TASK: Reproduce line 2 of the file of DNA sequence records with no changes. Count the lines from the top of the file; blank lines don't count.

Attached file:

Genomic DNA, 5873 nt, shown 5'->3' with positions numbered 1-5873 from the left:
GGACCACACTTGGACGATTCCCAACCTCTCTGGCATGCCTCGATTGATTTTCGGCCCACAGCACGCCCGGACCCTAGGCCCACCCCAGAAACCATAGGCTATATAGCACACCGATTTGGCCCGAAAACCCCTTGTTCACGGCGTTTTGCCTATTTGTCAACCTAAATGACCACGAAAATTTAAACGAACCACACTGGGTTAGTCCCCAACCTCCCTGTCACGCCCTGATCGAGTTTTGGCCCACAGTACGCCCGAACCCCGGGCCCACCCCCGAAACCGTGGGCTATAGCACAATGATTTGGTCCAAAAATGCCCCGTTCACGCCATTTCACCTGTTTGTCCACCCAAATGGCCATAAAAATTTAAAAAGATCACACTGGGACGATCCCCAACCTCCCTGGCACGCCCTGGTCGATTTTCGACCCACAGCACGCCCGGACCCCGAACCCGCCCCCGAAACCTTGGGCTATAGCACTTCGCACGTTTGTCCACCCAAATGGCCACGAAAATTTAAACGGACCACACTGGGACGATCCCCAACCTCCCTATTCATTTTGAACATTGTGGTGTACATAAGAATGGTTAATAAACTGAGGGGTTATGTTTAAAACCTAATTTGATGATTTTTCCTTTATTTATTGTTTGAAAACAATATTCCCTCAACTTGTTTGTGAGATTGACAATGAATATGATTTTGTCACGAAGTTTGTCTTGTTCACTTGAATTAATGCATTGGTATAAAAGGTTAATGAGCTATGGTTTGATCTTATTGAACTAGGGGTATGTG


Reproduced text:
GGACCACACTTGGACGATTCCCAACCTCTCTGGCATGCCTCGATTGATTTTCGGCCCACAGCACGCCCGGACCCTAGGCCCACCCCAGAAACCATAGGCTATATAGCACACCGATTTGGCCCGAAAACCCCTTGTTCACGGCGTTTTGCCTATTTGTCAACCTAAATGACCACGAAAATTTAAACGAACCACACTGGGTTAGTCCCCAACCTCCCTGTCACGCCCTGATCGAGTTTTGGCCCACAGTACGCCCGAACCCCGGGCCCACCCCCGAAACCGTGGGCTATAGCACAATGATTTGGTCCAAAAATGCCCCGTTCACGCCATTTCACCTGTTTGTCCACCCAAATGGCCATAAAAATTTAAAAAGATCACACTGGGACGATCCCCAACCTCCCTGGCACGCCCTGGTCGATTTTCGACCCACAGCACGCCCGGACCCCGAACCCGCCCCCGAAACCTTGGGCTATAGCACTTCGCACGTTTGTCCACCCAAATGGCCACGAAAATTTAAACGGACCACACTGGGACGATCCCCAACCTCCCTATTCATTTTGAACATTGTGGTGTACATAAGAATGGTTAATAAACTGAGGGGTTATGTTTAAAACCTAATTTGATGATTTTTCCTTTATTTATTGTTTGAAAACAATATTCCCTCAACTTGTTTGTGAGATTGACAATGAATATGATTTTGTCACGAAGTTTGTCTTGTTCACTTGAATTAATGCATTGGTATAAAAGGTTAATGAGCTATGGTTTGATCTTATTGAACTAGGGGTATGTG